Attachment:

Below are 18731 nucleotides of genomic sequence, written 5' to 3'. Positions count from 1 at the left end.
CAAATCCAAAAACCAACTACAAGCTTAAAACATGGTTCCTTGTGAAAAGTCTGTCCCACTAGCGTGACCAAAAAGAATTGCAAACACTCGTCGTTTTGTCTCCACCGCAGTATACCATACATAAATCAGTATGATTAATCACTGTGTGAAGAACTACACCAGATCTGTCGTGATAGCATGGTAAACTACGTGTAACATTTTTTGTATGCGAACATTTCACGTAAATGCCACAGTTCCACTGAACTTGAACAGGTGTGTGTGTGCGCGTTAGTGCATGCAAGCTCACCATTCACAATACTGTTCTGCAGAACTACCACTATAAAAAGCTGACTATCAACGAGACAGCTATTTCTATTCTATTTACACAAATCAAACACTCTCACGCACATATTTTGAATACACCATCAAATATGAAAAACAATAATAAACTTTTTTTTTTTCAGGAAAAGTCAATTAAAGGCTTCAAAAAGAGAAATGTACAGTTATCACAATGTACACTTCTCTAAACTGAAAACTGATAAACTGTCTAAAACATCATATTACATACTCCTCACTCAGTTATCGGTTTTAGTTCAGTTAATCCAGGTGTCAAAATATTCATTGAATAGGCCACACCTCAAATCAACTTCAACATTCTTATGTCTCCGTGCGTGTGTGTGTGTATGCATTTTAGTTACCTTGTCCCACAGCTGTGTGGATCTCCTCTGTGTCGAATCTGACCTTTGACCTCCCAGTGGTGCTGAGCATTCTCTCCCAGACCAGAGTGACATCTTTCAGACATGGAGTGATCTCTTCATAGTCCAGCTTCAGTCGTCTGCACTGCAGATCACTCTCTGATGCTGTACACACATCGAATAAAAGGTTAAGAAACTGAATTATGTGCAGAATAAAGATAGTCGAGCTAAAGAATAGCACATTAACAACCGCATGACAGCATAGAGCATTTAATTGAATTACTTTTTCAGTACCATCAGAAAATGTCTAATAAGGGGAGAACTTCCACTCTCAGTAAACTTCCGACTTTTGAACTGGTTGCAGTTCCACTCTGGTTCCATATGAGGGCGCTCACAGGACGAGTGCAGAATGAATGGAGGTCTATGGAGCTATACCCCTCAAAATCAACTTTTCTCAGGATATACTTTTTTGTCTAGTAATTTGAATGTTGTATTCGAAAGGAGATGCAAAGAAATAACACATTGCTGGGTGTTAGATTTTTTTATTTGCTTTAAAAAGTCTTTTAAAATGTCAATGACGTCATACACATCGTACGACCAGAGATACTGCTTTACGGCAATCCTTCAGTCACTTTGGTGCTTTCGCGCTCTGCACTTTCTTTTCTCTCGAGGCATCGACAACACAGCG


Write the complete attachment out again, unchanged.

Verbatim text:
Below are 18731 nucleotides of genomic sequence, written 5' to 3'. Positions count from 1 at the left end.
CAAATCCAAAAACCAACTACAAGCTTAAAACATGGTTCCTTGTGAAAAGTCTGTCCCACTAGCGTGACCAAAAAGAATTGCAAACACTCGTCGTTTTGTCTCCACCGCAGTATACCATACATAAATCAGTATGATTAATCACTGTGTGAAGAACTACACCAGATCTGTCGTGATAGCATGGTAAACTACGTGTAACATTTTTTGTATGCGAACATTTCACGTAAATGCCACAGTTCCACTGAACTTGAACAGGTGTGTGTGTGCGCGTTAGTGCATGCAAGCTCACCATTCACAATACTGTTCTGCAGAACTACCACTATAAAAAGCTGACTATCAACGAGACAGCTATTTCTATTCTATTTACACAAATCAAACACTCTCACGCACATATTTTGAATACACCATCAAATATGAAAAACAATAATAAACTTTTTTTTTTTCAGGAAAAGTCAATTAAAGGCTTCAAAAAGAGAAATGTACAGTTATCACAATGTACACTTCTCTAAACTGAAAACTGATAAACTGTCTAAAACATCATATTACATACTCCTCACTCAGTTATCGGTTTTAGTTCAGTTAATCCAGGTGTCAAAATATTCATTGAATAGGCCACACCTCAAATCAACTTCAACATTCTTATGTCTCCGTGCGTGTGTGTGTGTATGCATTTTAGTTACCTTGTCCCACAGCTGTGTGGATCTCCTCTGTGTCGAATCTGACCTTTGACCTCCCAGTGGTGCTGAGCATTCTCTCCCAGACCAGAGTGACATCTTTCAGACATGGAGTGATCTCTTCATAGTCCAGCTTCAGTCGTCTGCACTGCAGATCACTCTCTGATGCTGTACACACATCGAATAAAAGGTTAAGAAACTGAATTATGTGCAGAATAAAGATAGTCGAGCTAAAGAATAGCACATTAACAACCGCATGACAGCATAGAGCATTTAATTGAATTACTTTTTCAGTACCATCAGAAAATGTCTAATAAGGGGAGAACTTCCACTCTCAGTAAACTTCCGACTTTTGAACTGGTTGCAGTTCCACTCTGGTTCCATATGAGGGCGCTCACAGGACGAGTGCAGAATGAATGGAGGTCTATGGAGCTATACCCCTCAAAATCAACTTTTCTCAGGATATACTTTTTTGTCTAGTAATTTGAATGTTGTATTCGAAAGGAGATGCAAAGAAATAACACATTGCTGGGTGTTAGATTTTTTTATTTGCTTTAAAAAGTCTTTTAAAATGTCAATGACGTCATACACATCGTACGACCAGAGATACTGCTTTACGGCAATCCTTCAGTCACTTTGGTGCTTTCGCGCTCTGCACTTTCTTTTCTCTCGAGGCATCGACAACACAGCG